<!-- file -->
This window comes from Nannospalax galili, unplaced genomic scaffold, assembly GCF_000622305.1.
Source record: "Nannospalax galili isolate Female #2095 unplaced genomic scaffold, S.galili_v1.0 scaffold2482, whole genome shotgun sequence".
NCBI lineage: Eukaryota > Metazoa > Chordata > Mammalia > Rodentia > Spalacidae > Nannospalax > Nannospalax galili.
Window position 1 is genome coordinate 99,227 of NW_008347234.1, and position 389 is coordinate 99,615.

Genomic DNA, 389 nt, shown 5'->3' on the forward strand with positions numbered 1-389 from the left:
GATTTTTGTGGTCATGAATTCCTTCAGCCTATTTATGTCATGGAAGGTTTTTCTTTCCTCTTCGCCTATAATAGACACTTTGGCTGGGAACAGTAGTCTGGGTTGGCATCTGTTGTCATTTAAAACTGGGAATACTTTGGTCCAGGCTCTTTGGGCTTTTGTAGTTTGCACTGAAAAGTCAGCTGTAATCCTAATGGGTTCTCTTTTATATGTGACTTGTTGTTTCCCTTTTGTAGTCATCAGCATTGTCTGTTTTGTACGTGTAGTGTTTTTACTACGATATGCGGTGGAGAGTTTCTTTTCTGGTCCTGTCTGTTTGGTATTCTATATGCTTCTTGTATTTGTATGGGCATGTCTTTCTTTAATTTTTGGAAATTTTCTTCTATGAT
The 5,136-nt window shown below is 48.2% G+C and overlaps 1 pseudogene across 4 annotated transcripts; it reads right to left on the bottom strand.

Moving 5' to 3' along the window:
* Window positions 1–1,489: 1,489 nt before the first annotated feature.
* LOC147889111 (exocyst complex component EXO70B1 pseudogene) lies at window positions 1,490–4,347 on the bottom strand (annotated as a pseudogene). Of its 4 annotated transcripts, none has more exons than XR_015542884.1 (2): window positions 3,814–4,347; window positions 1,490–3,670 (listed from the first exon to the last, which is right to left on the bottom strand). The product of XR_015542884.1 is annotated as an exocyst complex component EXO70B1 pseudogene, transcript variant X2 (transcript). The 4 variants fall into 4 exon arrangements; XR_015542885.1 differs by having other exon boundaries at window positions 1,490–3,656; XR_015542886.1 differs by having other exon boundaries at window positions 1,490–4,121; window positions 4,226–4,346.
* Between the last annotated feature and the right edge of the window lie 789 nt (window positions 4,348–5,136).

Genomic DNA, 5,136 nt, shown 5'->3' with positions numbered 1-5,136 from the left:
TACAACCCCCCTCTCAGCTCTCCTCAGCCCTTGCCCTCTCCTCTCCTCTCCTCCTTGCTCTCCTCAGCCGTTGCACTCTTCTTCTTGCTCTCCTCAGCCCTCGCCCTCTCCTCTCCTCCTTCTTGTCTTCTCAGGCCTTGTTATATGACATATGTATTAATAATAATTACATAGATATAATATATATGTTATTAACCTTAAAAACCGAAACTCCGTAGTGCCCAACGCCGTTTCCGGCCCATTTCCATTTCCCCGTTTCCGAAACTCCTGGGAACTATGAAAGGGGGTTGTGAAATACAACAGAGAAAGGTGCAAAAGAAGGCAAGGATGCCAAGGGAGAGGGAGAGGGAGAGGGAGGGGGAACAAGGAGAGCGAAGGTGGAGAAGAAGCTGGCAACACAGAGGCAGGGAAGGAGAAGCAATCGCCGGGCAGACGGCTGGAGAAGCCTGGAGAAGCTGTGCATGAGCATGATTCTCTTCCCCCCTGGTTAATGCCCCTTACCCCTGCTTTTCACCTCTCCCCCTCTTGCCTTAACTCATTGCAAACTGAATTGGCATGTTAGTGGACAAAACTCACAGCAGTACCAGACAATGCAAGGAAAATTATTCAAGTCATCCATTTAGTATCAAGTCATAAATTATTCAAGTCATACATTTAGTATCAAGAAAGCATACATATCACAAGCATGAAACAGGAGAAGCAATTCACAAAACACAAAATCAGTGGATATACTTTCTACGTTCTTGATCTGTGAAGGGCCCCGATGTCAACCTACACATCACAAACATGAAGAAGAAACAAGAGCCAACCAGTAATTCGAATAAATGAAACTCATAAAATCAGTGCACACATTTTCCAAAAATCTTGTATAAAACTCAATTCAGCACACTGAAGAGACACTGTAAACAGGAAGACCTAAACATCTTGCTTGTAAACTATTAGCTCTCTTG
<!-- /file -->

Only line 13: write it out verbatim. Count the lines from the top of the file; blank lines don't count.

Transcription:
TACAACCCCCCTCTCAGCTCTCCTCAGCCCTTGCCCTCTCCTCTCCTCTCCTCCTTGCTCTCCTCAGCCGTTGCACTCTTCTTCTTGCTCTCCTCAGCCCTCGCCCTCTCCTCTCCTCCTTCTTGTCTTCTCAGGCCTTGTTATATGACATATGTATTAATAATAATTACATAGATATAATATATATGTTATTAACCTTAAAAACCGAAACTCCGTAGTGCCCAACGCCGTTTCCGGCCCATTTCCATTTCCCCGTTTCCGAAACTCCTGGGAACTATGAAAGGGGGTTGTGAAATACAACAGAGAAAGGTGCAAAAGAAGGCAAGGATGCCAAGGGAGAGGGAGAGGGAGAGGGAGGGGGAACAAGGAGAGCGAAGGTGGAGAAGAAGCTGGCAACACAGAGGCAGGGAAGGAGAAGCAATCGCCGGGCAGACGGCTGGAGAAGCCTGGAGAAGCTGTGCATGAGCATGATTCTCTTCCCCCCTGGTTAATGCCCCTTACCCCTGCTTTTCACCTCTCCCCCTCTTGCCTTAACTCATTGCAAACTGAATTGGCATGTTAGTGGACAAAACTCACAGCAGTACCAGACAATGCAAGGAAAATTATTCAAGTCATCCATTTAGTATCAAGTCATAAATTATTCAAGTCATACATTTAGTATCAAGAAAGCATACATATCACAAGCATGAAACAGGAGAAGCAATTCACAAAACACAAAATCAGTGGATATACTTTCTACGTTCTTGATCTGTGAAGGGCCCCGATGTCAACCTACACATCACAAACATGAAGAAGAAACAAGAGCCAACCAGTAATTCGAATAAATGAAACTCATAAAATCAGTGCACACATTTTCCAAAAATCTTGTATAAAACTCAATTCAGCACACTGAAGAGACACTGTAAACAGGAAGACCTAAACATCTTGCTTGTAAACTATTAGCTCTCTTG